During the two years next succeeding, the regiment was employed on duties connected with the reconstruction of the States of Mississippi, Louisiana, and Texas, with frequent changes of stations of companies within the District and Department…
Cutts was commander of the post at Shreveport, part of the 5th Military District under General Philip Sheridan. However, all may not have been well with Captain Cutts. In an 1867 letter to former BGen Thomas Ewing he wrote that ‘the Reconstruction Acts of 1867 effectively turned the country over to “the black man” and the necessity of military occupation by a larger force’. His attitude doesn’t seem out of character, but he was also in legal trouble again.
Gene Siscoe notes that Cutts spent 90 days confined to quarters for a conviction, in 1868, on a charge of conduct unbecoming an officer, the specifications of being abusive and indecently dressed in public.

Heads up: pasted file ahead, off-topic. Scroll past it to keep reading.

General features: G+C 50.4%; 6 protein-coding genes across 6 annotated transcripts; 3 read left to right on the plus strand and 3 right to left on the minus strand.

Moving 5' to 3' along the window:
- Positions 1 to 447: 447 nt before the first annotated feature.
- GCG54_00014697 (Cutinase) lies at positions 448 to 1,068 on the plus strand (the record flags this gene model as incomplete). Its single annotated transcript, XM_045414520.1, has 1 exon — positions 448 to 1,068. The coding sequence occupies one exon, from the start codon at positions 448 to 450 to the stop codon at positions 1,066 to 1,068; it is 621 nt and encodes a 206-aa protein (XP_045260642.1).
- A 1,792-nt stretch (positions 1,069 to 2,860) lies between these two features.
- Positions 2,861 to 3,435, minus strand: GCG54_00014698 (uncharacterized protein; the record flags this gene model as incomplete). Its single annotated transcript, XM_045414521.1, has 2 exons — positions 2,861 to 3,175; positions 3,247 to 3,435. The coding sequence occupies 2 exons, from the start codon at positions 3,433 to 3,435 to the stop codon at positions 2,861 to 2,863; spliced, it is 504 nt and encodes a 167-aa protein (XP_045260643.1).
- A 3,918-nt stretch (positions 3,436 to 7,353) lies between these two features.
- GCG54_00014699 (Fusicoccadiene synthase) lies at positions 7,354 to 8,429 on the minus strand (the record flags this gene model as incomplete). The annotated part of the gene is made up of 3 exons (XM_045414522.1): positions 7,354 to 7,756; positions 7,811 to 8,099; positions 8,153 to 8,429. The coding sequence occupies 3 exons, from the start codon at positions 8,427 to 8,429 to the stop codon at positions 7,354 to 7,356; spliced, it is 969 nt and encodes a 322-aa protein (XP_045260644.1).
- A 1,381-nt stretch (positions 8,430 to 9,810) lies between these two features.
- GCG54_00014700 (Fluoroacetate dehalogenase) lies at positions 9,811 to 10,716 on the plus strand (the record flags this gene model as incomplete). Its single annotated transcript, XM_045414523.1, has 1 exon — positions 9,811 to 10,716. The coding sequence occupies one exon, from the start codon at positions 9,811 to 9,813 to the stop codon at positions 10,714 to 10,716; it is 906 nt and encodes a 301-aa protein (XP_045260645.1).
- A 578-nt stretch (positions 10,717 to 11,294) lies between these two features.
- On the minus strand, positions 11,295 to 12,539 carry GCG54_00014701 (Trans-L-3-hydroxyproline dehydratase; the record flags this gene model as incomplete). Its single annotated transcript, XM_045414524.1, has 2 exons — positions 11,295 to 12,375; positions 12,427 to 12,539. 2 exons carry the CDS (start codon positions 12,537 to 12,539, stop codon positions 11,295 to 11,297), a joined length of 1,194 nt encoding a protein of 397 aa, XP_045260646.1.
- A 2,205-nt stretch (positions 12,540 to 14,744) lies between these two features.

Later that year yet another trial was in the future for Captain Cutts. It was, relates Mr Siscoe …
… precipitated by the arrest of a poltically well-connected carpetbagger and was also related to the physical abuse of his troops. Cutts was drunk when he abused his troops. The foregoing remarks are extracted from other documents and are little more than gossip without something more substantial. But, Cutts was told that court intended to prosecute for dismissal and would not ask President Johnson for a reprimand instead. Based on that, Cutts resigned. The president accepted the resignation.
That ended his military career, but by the 1880 Federal Census, James Madison Cutts was well setup in Washington DC as a lawyer and family man, with young wife Mary E., and 4 children, the oldest, a daughter named for her mother, then 6 years old.
He died in Washington on 24 February 1903, and is buried at Arlington National Cemetery.
What a ride he had.
The prints above are etchings by Bernhardt Wall (1872-1956) from a hand-made book of his called A Lincoln Reprimand, which was inspired by the Lincoln letter when Wall came upon it at the US Library of Congress.